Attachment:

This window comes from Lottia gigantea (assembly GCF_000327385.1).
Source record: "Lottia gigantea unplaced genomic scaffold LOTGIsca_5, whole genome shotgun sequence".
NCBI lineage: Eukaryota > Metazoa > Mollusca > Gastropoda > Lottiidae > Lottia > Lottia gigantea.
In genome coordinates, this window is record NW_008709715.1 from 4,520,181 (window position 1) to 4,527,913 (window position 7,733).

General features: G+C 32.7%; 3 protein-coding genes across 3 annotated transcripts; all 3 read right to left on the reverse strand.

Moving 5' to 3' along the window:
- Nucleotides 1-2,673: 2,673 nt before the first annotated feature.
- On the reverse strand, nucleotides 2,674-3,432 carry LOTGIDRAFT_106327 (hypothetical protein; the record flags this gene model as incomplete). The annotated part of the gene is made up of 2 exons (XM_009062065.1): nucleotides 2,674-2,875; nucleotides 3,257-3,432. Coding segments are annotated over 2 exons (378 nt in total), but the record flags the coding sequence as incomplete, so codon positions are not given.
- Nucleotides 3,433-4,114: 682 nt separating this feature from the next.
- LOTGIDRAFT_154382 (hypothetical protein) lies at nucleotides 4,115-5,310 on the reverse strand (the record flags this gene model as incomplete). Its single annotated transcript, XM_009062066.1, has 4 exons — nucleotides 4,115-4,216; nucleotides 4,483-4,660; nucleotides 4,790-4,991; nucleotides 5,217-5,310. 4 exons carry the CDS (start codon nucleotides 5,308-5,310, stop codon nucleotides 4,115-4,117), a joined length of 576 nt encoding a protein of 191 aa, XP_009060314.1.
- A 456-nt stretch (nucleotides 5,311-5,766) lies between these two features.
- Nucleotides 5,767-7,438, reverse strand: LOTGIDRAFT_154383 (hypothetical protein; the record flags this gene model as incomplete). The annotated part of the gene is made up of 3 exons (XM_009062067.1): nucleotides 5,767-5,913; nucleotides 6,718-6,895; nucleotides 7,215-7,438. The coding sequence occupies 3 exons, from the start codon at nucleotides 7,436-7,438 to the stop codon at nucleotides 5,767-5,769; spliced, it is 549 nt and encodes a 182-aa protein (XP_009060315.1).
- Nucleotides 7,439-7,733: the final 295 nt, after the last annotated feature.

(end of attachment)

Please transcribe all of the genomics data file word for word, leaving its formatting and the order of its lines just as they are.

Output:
This window comes from Lottia gigantea (assembly GCF_000327385.1).
Source record: "Lottia gigantea unplaced genomic scaffold LOTGIsca_5, whole genome shotgun sequence".
NCBI lineage: Eukaryota > Metazoa > Mollusca > Gastropoda > Lottiidae > Lottia > Lottia gigantea.
In genome coordinates, this window is record NW_008709715.1 from 4,520,181 (window position 1) to 4,527,913 (window position 7,733).

General features: G+C 32.7%; 3 protein-coding genes across 3 annotated transcripts; all 3 read right to left on the reverse strand.

Moving 5' to 3' along the window:
- Nucleotides 1-2,673: 2,673 nt before the first annotated feature.
- On the reverse strand, nucleotides 2,674-3,432 carry LOTGIDRAFT_106327 (hypothetical protein; the record flags this gene model as incomplete). The annotated part of the gene is made up of 2 exons (XM_009062065.1): nucleotides 2,674-2,875; nucleotides 3,257-3,432. Coding segments are annotated over 2 exons (378 nt in total), but the record flags the coding sequence as incomplete, so codon positions are not given.
- Nucleotides 3,433-4,114: 682 nt separating this feature from the next.
- LOTGIDRAFT_154382 (hypothetical protein) lies at nucleotides 4,115-5,310 on the reverse strand (the record flags this gene model as incomplete). Its single annotated transcript, XM_009062066.1, has 4 exons — nucleotides 4,115-4,216; nucleotides 4,483-4,660; nucleotides 4,790-4,991; nucleotides 5,217-5,310. 4 exons carry the CDS (start codon nucleotides 5,308-5,310, stop codon nucleotides 4,115-4,117), a joined length of 576 nt encoding a protein of 191 aa, XP_009060314.1.
- A 456-nt stretch (nucleotides 5,311-5,766) lies between these two features.
- Nucleotides 5,767-7,438, reverse strand: LOTGIDRAFT_154383 (hypothetical protein; the record flags this gene model as incomplete). The annotated part of the gene is made up of 3 exons (XM_009062067.1): nucleotides 5,767-5,913; nucleotides 6,718-6,895; nucleotides 7,215-7,438. The coding sequence occupies 3 exons, from the start codon at nucleotides 7,436-7,438 to the stop codon at nucleotides 5,767-5,769; spliced, it is 549 nt and encodes a 182-aa protein (XP_009060315.1).
- Nucleotides 7,439-7,733: the final 295 nt, after the last annotated feature.